Posted on March 18th, 2021
As a condition that entails the gradual deterioration of specific volumes of the brain, progressive supranuclear palsy is often assigned as the right diagnosis in people who are actually struggling with Parkinson's disease. For this reason, seeking another opinion from a medical specialist is essential in receiving the correct diagnosis.
While the exact cause of progressive supranuclear palsy remains unknown, the condition is associated with the accumulation of tau protein in the brain. Progressive supranuclear palsy is a rare brain disorder, affecting 6 in 100,000 people. It leads to the sufferer experiencing symptoms such as problems with walking, balance, and eye movements, as well as with swallowing during the late stages of the condition. This brain disorder is also known as Steele-Richardson-Olszewski syndrome. Because it is progressive, the symptoms tend to worsen over time, causing the sufferer great difficulty in performing everyday activities and thereby needing the help of another person. The most common symptoms of progressive supranuclear palsy, which resemble those of Parkinson's disease, include:
Progressive supranuclear palsy usually occurs in people over the age of 60, which is another aspect that makes assigning a correct diagnosis challenging for medical professionals, as this is also the typical age of onset of Parkinson's disease. However, while they share numerous symptoms, the two brain disorders are different. If you have a family member with a history of paraquat exposure and they initially receive a diagnosis of progressive supranuclear palsy, they will need to seek a second and even a third opinion, as they may have been misdiagnosed. Paraquat exposure has a strong causal relation with Parkinson's disease and only people with this diagnosis are eligible for compensation from the responsible herbicide manufacturers.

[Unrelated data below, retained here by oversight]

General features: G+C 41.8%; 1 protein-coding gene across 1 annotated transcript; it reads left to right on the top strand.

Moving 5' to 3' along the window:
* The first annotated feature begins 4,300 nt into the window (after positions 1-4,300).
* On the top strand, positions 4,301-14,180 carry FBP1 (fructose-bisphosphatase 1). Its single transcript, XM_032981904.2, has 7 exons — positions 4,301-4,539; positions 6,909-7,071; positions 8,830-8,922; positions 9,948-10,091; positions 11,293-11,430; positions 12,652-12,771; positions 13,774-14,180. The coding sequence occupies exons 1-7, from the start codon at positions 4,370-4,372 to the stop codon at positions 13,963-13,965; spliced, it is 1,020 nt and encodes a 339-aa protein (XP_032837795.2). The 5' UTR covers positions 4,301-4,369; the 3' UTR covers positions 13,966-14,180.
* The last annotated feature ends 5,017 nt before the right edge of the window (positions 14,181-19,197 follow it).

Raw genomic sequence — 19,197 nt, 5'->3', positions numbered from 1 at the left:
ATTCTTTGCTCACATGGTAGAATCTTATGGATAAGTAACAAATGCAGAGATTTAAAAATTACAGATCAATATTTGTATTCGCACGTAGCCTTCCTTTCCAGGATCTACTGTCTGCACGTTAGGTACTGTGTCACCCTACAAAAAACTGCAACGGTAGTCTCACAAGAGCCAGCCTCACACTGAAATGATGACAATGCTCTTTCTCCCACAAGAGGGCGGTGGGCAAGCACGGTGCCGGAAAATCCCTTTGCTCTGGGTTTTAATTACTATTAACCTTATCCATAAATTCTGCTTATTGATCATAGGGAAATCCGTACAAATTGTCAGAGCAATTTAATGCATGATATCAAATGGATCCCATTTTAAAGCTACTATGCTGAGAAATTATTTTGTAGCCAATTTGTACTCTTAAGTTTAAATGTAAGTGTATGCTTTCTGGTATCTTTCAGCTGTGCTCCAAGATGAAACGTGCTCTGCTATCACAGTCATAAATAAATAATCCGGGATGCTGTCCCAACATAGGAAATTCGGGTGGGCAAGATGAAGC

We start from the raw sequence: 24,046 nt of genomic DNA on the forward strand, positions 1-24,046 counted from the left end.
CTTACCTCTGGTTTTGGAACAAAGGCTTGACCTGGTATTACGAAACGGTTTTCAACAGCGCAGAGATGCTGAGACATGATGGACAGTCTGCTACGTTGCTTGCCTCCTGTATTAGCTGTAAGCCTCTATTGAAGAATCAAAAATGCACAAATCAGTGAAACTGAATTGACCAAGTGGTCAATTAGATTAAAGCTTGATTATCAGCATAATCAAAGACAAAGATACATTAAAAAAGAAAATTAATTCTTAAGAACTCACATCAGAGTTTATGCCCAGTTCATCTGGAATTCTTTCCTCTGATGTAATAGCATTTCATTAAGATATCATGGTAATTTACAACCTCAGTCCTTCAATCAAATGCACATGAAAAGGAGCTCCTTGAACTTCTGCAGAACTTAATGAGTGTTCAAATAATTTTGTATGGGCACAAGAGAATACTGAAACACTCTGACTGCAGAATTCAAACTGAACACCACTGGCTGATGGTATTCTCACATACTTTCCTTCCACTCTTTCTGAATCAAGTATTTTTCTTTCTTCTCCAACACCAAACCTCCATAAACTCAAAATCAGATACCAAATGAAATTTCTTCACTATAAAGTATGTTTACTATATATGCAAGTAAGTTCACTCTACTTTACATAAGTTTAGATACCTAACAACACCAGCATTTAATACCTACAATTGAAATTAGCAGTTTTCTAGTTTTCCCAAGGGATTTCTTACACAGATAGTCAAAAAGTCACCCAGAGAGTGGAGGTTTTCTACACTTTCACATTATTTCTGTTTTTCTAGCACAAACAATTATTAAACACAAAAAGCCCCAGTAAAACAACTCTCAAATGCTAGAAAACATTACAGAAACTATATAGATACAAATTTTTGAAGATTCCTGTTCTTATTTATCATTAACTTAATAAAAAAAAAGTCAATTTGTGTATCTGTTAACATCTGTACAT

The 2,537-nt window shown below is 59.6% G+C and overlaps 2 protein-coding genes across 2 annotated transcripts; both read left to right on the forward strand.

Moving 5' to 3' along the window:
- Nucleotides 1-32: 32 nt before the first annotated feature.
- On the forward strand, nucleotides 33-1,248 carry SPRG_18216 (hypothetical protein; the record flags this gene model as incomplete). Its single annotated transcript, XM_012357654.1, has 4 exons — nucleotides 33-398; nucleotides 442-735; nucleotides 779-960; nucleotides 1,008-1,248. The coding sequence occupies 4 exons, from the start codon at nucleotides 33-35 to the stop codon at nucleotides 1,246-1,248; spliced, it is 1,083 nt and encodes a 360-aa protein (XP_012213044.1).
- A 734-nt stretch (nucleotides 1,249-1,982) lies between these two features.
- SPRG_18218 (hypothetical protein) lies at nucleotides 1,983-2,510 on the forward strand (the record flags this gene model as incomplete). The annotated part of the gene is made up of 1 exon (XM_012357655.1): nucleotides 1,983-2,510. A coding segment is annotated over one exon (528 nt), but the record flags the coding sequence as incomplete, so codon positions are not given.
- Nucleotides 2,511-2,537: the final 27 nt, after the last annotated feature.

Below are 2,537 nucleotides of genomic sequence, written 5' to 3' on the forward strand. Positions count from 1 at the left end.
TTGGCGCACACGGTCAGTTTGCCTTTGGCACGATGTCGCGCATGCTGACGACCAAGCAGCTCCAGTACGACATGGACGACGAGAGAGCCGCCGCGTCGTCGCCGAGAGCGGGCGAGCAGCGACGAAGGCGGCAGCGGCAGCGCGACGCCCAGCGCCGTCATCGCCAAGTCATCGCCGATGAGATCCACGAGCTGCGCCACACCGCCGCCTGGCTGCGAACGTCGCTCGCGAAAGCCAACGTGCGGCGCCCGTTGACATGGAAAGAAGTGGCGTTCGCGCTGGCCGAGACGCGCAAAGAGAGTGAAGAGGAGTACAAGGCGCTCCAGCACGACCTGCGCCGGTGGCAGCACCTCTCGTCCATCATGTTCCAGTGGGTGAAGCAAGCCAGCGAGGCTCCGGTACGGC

One of the key aspects that help medical professionals differentiate progressive supranuclear palsy from Parkinson's disease is the pace at which the symptoms occur. Accordingly, while the symptoms of the former have a fast onset, those of the latter occur at a slower pace. Despite the fact that both progressive supranuclear palsy and Parkinson's disease tend to worsen over the years, people with the first brain disorder experience a faster onset of symptoms than those with the second.
Another difference between progressive supranuclear palsy and Parkinson's disease lies in the symptom of shuffling gait. The forward flexed posture that occurs in people with Parkinson's disease is rarely present in people with progressive supranuclear palsy. Usually, individuals with progressive supranuclear palsy experience unsteadiness and a tendency to fall backward. This is another crucial aspect for which doctors should look when evaluating the health of a person with this symptom.
Another characteristic feature of progressive supranuclear palsy is a visual disturbance. As a consequence, people with this brain disorder have difficulty looking up or down. On the other hand, individuals with Parkinson's disease experience other visual symptoms, such as poor visual acuity, impaired color vision, visual field defects, problems with saccadic eye movement, and nystagmus, which is a condition in which the eyes are making repetitive and uncontrolled movements. Moreover, a taut spastic face is another distinguishing feature of progressive supranuclear palsy, whereas loose "masked facies", a reduced degree of facial expression, generally accompanies Parkinson's disease.
Finally, trouble swallowing and difficulty with speech are two symptoms that occur in both people with progressive supranuclear palsy and those with Parkinson's disease. Nevertheless, these symptoms occur earlier and are considerably more severe in individuals with progressive supranuclear palsy than in those with Parkinson's disease. Furthermore, olfactory dysfunction is frequently associated with Parkinson's disease, but the sense of smell usually remains intact in people who struggle with progressive supranuclear palsy.